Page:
Minutes after approving Boris Johnson’s Brexit withdrawal agreement, UK lawmakers have rejected the PM’s “programme motion” in a blow to his plans to fast-track the bill through all stages of the House of Commons by Thursday.
UK MPs passed Johnson’s WAB at the second reading stage in the House of Commons on Tuesday evening by 329 votes to 299. The UK government’s joy at that result, however, was short lived, as crucial program motion was voted down with 308 for and 322 votes against minutes later.
Speaking after the second vote, Labour leader Jeremy Corbyn said Johnson was the “author of his own misfortune.”
“Work with us to agree a reasonable timetable,” Corbyn added.
Johnson complained that the House has yet again “voted for delay” and created “further uncertainty” over Brexit.
He said he will speak to EU member states about their intentions and until then he will “pause” the legislation. The PM confirmed that his policy remains that the UK should leave the EU on October 31. He thanked members across the house for the “hard won” agreement.
Johnson has framed the day’s events as a victory, as this marks the first time any Brexit bill has been backed by a majority in the Commons – while on the other hand, the opposition sees their rejection of his fast-track timetable as a major defeat. The PM earlier warned lawmakers that the WAB will have to be pulled if the program timetable motion is voted down, “and we will have to go forward to a general election.”
Yet, Johnson made no mention of an election in his comments after the vote. Commons speaker John Bercow said, however, that the government will indicate how it wishes to proceed in a statement soon.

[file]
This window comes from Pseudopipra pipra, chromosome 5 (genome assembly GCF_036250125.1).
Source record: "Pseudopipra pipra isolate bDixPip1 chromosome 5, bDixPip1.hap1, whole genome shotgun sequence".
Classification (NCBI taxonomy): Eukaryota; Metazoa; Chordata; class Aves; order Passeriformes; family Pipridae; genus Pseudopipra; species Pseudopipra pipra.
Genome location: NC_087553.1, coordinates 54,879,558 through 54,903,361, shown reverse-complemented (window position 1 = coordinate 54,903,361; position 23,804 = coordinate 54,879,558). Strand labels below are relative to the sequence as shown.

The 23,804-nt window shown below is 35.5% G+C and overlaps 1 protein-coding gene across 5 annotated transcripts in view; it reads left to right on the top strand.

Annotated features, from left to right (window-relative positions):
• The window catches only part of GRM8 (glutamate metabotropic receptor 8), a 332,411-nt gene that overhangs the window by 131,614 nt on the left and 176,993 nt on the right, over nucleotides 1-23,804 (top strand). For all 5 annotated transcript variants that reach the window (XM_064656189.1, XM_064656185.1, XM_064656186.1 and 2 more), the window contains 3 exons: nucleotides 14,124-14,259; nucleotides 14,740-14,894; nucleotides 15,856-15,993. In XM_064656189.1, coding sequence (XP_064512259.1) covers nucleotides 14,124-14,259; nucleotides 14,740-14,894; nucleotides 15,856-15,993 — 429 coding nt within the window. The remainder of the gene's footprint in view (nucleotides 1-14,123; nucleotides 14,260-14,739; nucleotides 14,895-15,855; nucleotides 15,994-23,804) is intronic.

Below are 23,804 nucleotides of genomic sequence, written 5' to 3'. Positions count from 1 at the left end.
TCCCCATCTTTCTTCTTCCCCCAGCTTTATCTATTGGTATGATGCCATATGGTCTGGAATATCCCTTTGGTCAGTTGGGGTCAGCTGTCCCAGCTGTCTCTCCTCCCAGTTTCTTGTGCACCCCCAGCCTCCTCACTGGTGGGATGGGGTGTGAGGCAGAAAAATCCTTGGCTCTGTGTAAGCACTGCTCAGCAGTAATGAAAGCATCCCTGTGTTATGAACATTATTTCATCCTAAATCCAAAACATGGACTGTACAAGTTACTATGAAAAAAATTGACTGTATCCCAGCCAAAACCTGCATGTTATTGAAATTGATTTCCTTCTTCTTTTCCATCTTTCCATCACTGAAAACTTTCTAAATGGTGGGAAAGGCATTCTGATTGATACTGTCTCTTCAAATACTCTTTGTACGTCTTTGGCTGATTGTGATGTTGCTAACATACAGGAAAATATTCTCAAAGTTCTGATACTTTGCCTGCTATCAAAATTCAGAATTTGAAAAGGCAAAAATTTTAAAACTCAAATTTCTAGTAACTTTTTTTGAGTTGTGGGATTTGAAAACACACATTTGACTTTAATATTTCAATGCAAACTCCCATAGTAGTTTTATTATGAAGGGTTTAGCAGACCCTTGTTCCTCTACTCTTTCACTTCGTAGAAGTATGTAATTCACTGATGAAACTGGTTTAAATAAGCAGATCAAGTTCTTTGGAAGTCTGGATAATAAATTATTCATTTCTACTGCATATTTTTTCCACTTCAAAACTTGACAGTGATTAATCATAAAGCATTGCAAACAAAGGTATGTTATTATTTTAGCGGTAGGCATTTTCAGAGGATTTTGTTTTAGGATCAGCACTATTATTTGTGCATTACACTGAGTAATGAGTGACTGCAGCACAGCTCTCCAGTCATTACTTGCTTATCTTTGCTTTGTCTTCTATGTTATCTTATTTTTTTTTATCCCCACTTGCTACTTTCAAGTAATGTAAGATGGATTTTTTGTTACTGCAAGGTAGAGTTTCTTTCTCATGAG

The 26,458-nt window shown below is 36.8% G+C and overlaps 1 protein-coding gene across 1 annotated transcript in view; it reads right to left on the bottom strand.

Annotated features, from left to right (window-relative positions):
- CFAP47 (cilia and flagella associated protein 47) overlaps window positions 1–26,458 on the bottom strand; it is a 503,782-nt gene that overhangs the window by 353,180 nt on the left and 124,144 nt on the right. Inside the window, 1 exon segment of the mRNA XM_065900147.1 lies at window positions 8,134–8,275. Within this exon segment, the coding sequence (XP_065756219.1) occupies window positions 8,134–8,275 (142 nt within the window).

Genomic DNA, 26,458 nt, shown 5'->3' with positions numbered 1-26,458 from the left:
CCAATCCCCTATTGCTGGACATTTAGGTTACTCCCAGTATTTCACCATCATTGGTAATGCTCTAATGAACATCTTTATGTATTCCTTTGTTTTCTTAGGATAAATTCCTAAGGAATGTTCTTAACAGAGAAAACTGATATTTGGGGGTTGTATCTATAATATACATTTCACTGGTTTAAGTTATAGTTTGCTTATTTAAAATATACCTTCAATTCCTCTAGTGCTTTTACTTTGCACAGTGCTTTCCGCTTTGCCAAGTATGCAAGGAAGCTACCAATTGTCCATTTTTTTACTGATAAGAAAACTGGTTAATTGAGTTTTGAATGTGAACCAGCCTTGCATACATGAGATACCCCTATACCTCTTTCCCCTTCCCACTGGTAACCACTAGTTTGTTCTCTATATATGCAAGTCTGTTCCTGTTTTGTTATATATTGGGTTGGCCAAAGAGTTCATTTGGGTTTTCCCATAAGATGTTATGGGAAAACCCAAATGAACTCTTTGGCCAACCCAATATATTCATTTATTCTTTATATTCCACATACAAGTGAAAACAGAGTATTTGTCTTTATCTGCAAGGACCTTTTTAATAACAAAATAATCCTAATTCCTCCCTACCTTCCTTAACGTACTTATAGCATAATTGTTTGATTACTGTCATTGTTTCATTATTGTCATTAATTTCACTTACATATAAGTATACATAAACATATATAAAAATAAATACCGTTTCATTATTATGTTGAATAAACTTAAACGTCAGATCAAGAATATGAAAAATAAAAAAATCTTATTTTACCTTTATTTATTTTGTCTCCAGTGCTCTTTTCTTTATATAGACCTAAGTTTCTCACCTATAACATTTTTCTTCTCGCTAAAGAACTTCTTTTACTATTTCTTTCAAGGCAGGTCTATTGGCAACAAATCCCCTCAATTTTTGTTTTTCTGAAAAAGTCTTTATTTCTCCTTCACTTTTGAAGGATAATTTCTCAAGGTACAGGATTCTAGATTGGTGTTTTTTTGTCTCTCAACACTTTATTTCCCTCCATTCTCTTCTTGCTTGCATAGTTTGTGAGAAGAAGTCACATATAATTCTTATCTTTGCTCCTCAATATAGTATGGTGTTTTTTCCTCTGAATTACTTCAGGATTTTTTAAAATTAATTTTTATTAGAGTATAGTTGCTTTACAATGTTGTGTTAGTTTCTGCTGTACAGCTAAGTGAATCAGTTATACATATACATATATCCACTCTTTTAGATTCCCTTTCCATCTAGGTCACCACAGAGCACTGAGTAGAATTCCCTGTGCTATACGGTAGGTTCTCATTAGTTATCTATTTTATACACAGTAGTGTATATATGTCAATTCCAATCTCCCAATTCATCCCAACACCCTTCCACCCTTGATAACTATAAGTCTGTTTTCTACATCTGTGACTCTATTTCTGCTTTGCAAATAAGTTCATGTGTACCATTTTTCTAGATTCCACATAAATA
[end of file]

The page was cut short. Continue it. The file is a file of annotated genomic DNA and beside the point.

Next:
Liberal Democrats leader Jo Swinson said Brexit was “not a done deal” and slammed Johnson for attempting to “ram his Brexit deal through Parliament.”
The motion, which sets the timetable of only three days for MPs to study the WAB, has proven to be controversial with many lawmakers from across the House. Critics have complained that three days is not enough time to scrutinize and vote on such a historic piece of legislation.
As it stands, the timetable for the Brexit process includes a debate on amendments to the bill, such as a customs union and a second referendum on Tuesday night and continuing until Thursday, culminating in votes at the third reading stage.
The UK government is desperate to advance the bill through the House of Commons and the Lords in time for the October 31 deadline – when the UK is scheduled to leave the European Union.
Earlier, President of the European Council Donald Tusk revealed that any decision on whether to grant a Brexit delay would depend on what happens in the UK Parliament this week, but insisted the bloc would never choose a no-deal scenario.